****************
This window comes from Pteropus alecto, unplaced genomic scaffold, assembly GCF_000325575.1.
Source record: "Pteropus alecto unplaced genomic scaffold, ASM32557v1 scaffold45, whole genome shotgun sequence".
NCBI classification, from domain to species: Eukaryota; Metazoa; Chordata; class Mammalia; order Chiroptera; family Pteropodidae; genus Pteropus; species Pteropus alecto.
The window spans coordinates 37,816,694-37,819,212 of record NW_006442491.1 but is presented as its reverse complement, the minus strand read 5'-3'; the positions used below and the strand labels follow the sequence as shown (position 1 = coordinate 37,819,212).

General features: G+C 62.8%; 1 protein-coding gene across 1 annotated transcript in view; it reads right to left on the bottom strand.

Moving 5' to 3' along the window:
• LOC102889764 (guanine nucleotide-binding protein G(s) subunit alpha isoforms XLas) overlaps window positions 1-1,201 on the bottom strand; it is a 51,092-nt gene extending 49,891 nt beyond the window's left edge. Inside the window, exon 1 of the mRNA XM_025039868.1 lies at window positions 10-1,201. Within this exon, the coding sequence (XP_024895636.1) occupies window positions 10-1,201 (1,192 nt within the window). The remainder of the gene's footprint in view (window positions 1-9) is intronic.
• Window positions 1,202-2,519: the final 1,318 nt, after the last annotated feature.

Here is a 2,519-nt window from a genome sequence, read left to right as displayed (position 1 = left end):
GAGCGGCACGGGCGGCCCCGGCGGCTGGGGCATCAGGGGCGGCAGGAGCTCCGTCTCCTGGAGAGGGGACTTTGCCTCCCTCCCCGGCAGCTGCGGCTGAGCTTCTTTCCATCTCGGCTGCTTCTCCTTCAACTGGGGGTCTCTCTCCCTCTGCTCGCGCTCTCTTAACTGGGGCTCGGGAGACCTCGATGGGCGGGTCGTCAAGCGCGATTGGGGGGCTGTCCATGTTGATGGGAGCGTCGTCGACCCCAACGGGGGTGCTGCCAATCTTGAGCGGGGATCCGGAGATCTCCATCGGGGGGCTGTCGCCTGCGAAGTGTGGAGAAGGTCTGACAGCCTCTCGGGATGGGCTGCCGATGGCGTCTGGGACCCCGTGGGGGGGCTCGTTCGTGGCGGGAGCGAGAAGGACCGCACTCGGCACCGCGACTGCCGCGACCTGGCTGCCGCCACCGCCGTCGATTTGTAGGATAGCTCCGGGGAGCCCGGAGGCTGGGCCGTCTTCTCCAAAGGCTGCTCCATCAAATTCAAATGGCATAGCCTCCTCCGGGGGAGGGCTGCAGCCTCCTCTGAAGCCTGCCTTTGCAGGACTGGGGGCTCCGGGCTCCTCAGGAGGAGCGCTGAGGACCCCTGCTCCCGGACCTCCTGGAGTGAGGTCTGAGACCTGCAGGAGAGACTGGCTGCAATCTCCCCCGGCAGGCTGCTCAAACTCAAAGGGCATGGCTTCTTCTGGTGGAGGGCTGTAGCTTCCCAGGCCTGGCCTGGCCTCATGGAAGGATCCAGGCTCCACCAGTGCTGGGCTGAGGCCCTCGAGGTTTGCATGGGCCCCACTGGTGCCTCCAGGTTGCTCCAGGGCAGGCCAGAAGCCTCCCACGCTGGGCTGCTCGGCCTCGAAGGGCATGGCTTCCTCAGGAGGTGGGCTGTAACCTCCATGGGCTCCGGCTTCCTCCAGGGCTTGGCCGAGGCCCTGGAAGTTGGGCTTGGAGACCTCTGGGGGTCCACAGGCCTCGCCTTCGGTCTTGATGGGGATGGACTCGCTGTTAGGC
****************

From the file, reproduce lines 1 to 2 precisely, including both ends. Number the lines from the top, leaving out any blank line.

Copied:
This window comes from Pteropus alecto, unplaced genomic scaffold, assembly GCF_000325575.1.
Source record: "Pteropus alecto unplaced genomic scaffold, ASM32557v1 scaffold45, whole genome shotgun sequence".